But, so what? Others did the same, and much earlier.

There is no pyramid in North America that approaches in age and engineering skill those in Egypt or Mesopotamia. In fact, the Olmec, Mayan, Aztec cultures were late-comers to the pyramid-building and irrigation-system-building game. 

Great cities were the norm in Asia Minor, North Africa, Greece, China while the American Indian was still trying to discover which leaf he could safely wipe his ass with.

Domesticated crops were old hat in the Old World before the Indians discovered how to grow corn, squash or potatoes.

We're often told they did all of this without even having knowledge of the wheel, but this, too, is bullshit. It's a boast that is intended to make the accomplishment seem greater than it is. Remains of toys and tools all over the Americas -- but mostly in Central America -- have wheels. The reason WHY the wheel wasn't used as extensively as it was elsewhere in the world is because the Indians slaughtered all the suitable animals to be yoked to a wagon. They had killed off the horse in North America: the Bison was too dangerous and difficult to domesticate; mules and donkeys were unknown, as was the ox. All that was left to them were dogs and llamas.

Great for pulling sleds or bearing small loads, but not for major transport.

Great building projects, like the Cahokia Mounds in the American Midwest, are impressive accomplishments, but the Celts had made dirt mounds and underground burial chambers in Europe millennia before, so too around the shores of the Black Sea, in India, in Southeast Asia. Making a gigantic mound of dirt into the shape of snake on top of a stone structure -- regardless of scale -- is no mean feat of human engineering or mathematics when this kind of thing is seen everywhere to have been a common human endeavor.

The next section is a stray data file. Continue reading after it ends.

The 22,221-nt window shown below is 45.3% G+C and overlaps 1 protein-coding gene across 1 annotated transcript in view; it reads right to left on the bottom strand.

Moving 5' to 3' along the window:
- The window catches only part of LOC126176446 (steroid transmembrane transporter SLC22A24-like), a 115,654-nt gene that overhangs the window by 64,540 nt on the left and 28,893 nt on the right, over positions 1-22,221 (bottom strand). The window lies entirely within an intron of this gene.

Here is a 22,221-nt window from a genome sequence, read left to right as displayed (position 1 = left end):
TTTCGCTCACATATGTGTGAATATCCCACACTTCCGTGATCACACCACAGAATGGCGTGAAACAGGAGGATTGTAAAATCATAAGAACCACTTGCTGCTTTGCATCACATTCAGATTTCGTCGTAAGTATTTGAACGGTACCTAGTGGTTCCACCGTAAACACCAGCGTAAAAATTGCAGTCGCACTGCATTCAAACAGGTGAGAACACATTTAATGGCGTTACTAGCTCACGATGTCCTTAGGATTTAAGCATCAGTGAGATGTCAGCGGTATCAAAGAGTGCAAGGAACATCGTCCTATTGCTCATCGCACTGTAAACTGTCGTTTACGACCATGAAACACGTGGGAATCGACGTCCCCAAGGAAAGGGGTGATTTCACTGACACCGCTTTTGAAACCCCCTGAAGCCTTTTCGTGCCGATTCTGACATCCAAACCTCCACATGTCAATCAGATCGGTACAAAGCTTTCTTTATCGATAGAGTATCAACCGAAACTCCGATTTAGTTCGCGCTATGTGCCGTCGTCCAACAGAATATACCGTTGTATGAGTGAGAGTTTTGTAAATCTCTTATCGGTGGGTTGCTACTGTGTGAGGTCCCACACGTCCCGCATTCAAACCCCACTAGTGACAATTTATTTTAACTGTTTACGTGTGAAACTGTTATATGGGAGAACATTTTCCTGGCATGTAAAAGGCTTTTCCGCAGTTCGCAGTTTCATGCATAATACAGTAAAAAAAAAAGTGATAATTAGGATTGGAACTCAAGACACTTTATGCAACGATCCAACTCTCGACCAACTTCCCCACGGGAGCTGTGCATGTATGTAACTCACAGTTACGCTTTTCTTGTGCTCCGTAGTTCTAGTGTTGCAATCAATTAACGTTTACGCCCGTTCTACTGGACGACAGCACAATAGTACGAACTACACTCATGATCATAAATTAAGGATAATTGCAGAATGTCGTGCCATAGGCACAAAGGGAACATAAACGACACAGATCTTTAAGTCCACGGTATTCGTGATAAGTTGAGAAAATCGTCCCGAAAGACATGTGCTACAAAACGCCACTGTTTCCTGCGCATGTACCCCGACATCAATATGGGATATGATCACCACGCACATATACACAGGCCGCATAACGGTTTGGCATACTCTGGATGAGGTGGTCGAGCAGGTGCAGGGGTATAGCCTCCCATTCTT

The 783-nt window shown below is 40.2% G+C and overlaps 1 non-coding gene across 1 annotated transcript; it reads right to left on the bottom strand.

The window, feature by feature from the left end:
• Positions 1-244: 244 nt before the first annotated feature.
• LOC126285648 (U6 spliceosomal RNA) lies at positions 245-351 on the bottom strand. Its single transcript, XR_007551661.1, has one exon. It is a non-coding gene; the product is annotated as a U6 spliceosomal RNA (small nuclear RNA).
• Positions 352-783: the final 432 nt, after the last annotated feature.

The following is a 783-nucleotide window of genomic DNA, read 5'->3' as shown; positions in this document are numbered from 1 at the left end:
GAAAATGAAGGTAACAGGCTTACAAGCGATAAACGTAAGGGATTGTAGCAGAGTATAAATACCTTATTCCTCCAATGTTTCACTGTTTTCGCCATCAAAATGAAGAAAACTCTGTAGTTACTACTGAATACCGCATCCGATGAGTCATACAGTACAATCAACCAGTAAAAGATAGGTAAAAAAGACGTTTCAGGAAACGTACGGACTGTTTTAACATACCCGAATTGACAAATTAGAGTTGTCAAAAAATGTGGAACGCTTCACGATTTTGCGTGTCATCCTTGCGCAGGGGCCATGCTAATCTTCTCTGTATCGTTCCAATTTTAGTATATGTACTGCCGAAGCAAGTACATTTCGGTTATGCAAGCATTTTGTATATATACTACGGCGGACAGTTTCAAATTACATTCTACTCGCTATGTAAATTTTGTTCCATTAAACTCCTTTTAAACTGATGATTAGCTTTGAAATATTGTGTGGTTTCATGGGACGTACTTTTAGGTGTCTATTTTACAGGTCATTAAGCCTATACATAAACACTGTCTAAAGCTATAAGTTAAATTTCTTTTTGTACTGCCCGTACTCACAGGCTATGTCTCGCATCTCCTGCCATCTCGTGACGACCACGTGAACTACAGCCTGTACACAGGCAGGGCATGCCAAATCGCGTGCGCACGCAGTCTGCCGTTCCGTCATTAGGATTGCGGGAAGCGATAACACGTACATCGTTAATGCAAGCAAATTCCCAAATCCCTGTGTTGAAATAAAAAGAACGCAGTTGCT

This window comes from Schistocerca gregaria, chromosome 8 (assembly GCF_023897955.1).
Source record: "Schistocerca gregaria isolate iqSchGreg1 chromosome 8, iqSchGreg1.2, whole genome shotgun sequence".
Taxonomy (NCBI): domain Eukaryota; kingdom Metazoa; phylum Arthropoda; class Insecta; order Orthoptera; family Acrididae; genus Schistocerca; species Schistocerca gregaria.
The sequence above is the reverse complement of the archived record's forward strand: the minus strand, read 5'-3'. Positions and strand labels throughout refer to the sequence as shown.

The truth is that most of the "great" American Indian "massive construction projects" and "technological leaps" were made, even independently, thousands of years after they were made elsewhere.

This is not indicative of any inherent stupidity or genetic failing in the American Indian: it is more indicative of cultures that have stagnated, for after the erection of these "great" monuments nothing similar follows. They seem to have reached a certain level of sophistication -- and comfort -- and then devolve. Their drive and curiosity seemingly depleted.

In the end, the American Indian came up against a culture which had developed the abilities to travel across open oceans with fairly precise navigation, could produce tools and weapons of iron and steel far superior to anything found in the New World, organize, transport, finance and supply expeditions at great distances and to continuously follow up those expeditions with more and bigger ones.

A more dynamic, and therefore superior, culture.

And all of that is before we even get to gunpowder and firearms, knowledge of husbandry and agriculture, superior scientific sensibilities, and adaptability in terms of learning from other cultures and recognizing and correcting their own mistakes, subsuming both into a more-sophisticated and elaborate overall system of collected knowledge, suitably catalogued, modified and expanded by new discovery.

The "sophisticated" "indigenous" people found themselves up against a superior culture, and simply could not deal with it on equal terms. This doesn't make them bad people; it makes them just one more example of history's continuing pattern -- cultures that can adapt and achieve do, those that can't die.

And thanks to the White Man -- the so-called Genocidal Maniac -- there's still enough of the descendants of Montezuma and Powhattan to fucking whine, complain, bitch, moan  and piss all over an Italian hero every year, and no shortage of dumbasses who will take their side in an effort to appear sophisticated and intelligent, but who merely come off as shallowly pedantic, insufferably smug, and galactically ignorant.